1. The Albert Ellis Institute
Well we couldn't have dreamed up a better way to start the list. Not only does this site come first alphabetically, but it is a great site. The site actually is Dr. Ellis' site. In fact, you can submit questions directly to the Rational Emotive Behavior Therapist himself. What, don't know what Rational Emotive Behavior Therapy is? Well, according to the site authors, " Rational Emotive Behavior Therapy (REBT) is a humanistic, action-oriented approach to emotional growth, first articulated by Dr. Albert Ellis in 1955, which emphasizes individuals' capacity for creating their emotions; the ability to change and overcome the past by focusing on the present; and the power to choose and implement satisfying alternatives to current patterns." Sounds good. We recommend that you go to "The Essence of REBT..." page to get a really complete explanation and overview of this theory and all of its components. There isn't a better source than this.
Formerly known as Dr. Gohol's Mental Health Page, this site features updated articles and papers by Dr. Grohol, whose writings you may have read in publications such as "The Wall Street Journal, Newsweek, U.S. News & World Report, the Washington Post, USA Today, The Village Voice, Business Week and dozens of other publications." Ok, so he is proud (and why not), but at least he does provide a great online resource. We recommend that you go to "Pageone" where you will find a host of interesting articles such as Martin Seligman's replies to several readers' questions about a Consumer Report article on Psychotherapy. Seligman covers a range of topics including methodological issues with Consumer Reports' methods of assessment. Another interesting article is "The Horror of HMOs". Some other areas of note are the list of "Patient rights", Unprofessional Practices",and the online depression and mania scales. And if you have questions, you can post it in the newsgroups or discuss it in the live chat areas. Not bad...not bad at all.
3. Self-Help & Psychology MAGAZINE
The author describes the site this way, "Self-Help & Psychology Magazine is an educational publication written by mental health professionals for the discussion of general psychology as applied to our everyday lives. It is
not intended to be any form of psychotherapy or a replacement for professional services." So why is it on this page? The reason is it is a non-scientific, easy to read and understand online magazine that covers a range of Psychological issues. You can't get specific therapeutic information or help here, but you will get a glimpse into how therapists deal with different problems, nice articles about topics we all like such as "Spicing Up" Your Sex Life, Stress Reducers, Relationships: Can This Relationship Be Saved, and more. There are also more "serious" issues covered such as Coping with Bulimia, Self-Help and Discussion, and Making Your Marriage Work. And there are the usual chat rooms, and discussions boards, and even a free newsletter that you can subscribe to. We also recommend that you go to the SH&P Resources Search Page where you can find information about specific topics offered by Self-Help & Psychology Magazine.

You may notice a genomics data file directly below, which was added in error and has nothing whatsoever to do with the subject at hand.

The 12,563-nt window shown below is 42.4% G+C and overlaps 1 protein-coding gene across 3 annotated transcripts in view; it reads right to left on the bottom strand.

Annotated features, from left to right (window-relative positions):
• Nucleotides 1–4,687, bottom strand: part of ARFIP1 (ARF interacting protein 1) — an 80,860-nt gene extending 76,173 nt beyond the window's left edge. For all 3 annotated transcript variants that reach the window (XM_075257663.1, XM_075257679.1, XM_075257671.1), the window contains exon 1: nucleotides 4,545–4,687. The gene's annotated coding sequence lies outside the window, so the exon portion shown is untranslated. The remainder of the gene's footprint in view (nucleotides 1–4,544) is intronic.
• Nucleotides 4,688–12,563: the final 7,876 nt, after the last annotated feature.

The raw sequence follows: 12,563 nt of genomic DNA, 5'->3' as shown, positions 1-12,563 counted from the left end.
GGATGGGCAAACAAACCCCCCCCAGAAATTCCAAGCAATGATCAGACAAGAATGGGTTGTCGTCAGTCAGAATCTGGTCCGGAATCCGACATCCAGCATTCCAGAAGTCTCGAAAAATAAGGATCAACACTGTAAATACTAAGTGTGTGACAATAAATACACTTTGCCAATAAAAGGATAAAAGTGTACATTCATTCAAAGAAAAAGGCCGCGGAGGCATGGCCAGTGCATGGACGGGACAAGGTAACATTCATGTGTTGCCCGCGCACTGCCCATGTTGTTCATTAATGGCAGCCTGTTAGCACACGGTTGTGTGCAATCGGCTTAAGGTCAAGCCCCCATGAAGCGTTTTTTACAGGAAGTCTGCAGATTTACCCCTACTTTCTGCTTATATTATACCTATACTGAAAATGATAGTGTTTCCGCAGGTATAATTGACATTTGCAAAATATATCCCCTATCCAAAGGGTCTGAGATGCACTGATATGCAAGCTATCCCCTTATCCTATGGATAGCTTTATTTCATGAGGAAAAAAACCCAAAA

4. The Alfred Adler Institute of San Fransisco
We knew Adler was an important Psychological figure, but this is amazing. This site has an enormous amount of information about Adler...more than you can imagine. The institute is set up as a distance learning center, so there are lots of sections designed specifically to teach people about Adler, not just present information. There are areas for basic, fundamental principles of Adlerian Psychology, Philosophical and Theoretical components, Adlers perspectives and teachings on parenting, and even distance training in Adlerian Therapy. This site is all Adler.
5. ABC's of "Internet Therapy"
This site is provided to help you learn about theories of therapy or important historical figures, but as a resource for getting online counseling if you or someone you know is in need. In addition, what better way is there for you to learn about how therapy is done than to see it in action. This is the newest medium for providing help, and many people are still not convinced that it is an appropriate means of helping. This issue is discussed right on the start page, so read this over before you head into any of the other, more specific areas. And if you are in need of immediate help, they make no attempt to keep you online. In fact, they recommend that you get off the computer and call a help line or other professional right away (they give methods for finding people near you. There are lots of online self-help sites, but we think this is one of the best places for online help anywhere.
You can also check out these other resources: